The Impact of Public Job Placing Programmes

summary:

The Employment Service is Britain's public job placement service, dealing with one third of all vacancies. Staff in over 1000 job centres offer a range of labour market services and advice to many thousands of job seekers claiming unemployment benefits. This report gives a thorough evaluation of the effects on recipients of three of ES's main programmes:

  • The Work Trials programme, which provides an opportunity for a job seeker and employer to carry out a trial in a job before entering into an employment contract;
  • Jobclubs, which provide instruction, resources and personal support for job seekers; and
  • Job Interview Guarantee programmes, a 'matching and screening' process whereby suitable employers are brought together with claimants who have the appropriate skills and experience for the vacancy.

The study assesses the relative likelihood of participants finding jobs after the programme, and the quality of the jobs they got. It also looks at the wider labour market impacts of its findings, so that the issues raised may be encompassed in the develop-ment of future programmes of this type.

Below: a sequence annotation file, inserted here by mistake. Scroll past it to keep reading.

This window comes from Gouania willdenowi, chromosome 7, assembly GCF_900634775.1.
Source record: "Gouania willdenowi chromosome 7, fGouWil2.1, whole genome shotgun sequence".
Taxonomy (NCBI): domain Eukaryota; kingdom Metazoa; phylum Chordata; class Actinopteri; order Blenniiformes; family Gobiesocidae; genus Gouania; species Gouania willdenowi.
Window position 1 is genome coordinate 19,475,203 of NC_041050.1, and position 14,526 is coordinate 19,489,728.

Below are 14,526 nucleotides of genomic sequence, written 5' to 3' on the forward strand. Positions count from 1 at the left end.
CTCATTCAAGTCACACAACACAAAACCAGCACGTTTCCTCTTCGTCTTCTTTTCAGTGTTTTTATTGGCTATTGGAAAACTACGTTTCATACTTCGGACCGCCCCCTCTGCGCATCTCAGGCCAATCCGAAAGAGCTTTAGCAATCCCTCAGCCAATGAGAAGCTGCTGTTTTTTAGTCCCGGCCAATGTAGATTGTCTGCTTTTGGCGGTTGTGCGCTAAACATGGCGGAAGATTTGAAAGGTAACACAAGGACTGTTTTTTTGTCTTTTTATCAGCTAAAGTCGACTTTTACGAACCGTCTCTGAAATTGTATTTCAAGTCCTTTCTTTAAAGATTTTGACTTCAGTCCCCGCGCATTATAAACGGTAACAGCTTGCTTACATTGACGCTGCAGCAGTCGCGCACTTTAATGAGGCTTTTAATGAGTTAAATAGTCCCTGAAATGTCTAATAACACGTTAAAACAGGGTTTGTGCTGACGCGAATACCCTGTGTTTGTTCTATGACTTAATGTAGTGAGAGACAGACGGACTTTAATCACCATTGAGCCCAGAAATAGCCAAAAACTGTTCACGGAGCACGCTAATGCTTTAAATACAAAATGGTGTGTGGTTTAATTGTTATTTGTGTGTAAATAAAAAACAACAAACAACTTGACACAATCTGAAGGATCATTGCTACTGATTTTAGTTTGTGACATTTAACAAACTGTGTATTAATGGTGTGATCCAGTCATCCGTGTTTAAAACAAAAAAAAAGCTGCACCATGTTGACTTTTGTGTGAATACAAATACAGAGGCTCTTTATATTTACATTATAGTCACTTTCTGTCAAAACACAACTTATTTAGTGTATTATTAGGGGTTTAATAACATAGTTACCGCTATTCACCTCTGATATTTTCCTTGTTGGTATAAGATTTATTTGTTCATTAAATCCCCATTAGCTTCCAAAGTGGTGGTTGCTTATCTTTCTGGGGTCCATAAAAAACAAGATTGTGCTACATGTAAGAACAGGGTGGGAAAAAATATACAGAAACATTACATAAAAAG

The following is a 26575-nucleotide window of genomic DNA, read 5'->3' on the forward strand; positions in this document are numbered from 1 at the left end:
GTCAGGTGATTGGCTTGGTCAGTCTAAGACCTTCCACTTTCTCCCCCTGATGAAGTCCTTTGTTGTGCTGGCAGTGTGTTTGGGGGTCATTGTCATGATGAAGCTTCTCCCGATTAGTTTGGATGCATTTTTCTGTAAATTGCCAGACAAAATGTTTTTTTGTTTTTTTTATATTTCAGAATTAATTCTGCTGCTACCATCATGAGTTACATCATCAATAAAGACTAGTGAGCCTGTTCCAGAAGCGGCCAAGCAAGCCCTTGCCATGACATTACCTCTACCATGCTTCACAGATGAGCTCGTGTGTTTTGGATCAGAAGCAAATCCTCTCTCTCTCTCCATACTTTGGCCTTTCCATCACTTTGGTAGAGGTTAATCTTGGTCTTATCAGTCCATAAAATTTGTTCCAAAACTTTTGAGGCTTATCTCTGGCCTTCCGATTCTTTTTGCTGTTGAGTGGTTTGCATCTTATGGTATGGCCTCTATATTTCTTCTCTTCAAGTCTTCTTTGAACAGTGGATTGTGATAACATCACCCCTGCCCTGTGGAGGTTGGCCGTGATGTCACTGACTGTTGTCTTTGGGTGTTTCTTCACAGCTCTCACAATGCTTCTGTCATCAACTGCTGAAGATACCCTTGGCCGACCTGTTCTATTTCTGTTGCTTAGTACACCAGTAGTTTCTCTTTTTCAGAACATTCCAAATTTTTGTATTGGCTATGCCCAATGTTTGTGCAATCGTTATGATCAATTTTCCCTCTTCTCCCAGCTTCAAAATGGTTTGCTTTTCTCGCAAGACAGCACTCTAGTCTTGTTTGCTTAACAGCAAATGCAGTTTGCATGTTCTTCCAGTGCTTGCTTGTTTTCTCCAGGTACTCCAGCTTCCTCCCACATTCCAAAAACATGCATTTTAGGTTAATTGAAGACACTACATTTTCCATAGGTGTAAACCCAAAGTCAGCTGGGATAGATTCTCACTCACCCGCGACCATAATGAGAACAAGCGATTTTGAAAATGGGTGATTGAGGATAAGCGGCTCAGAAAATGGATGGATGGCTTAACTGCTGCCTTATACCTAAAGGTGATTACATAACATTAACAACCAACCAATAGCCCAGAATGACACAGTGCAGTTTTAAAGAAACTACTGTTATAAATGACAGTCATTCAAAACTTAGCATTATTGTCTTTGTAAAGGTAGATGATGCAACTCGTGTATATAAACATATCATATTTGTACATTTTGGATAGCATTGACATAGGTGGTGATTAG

The study concludes that job search and placement programmes are capable of substantially increasing individuals' chances of employment. On average, Work Trials participants raised their employment rate by 35-40 percentage points: the largest improvement resulting from a national labour market programme that has ever been generated in Britain or elsewhere. However, although Jobclub and JIG also improved women's employment rates, they did not benefit men to the same extent. Why women should have gained substantially more advantage from the programmes than men is a crucial question which this study seeks to address.

This report makes valuable reading for all labour market specialist, economists, and all concerned with helping the unemployed into work.

White, M., Lissenburgh, S., & Bryson, A. (1997). The impact of public job placing programmes. (PSI report; 846). London: Policy Studies Institute.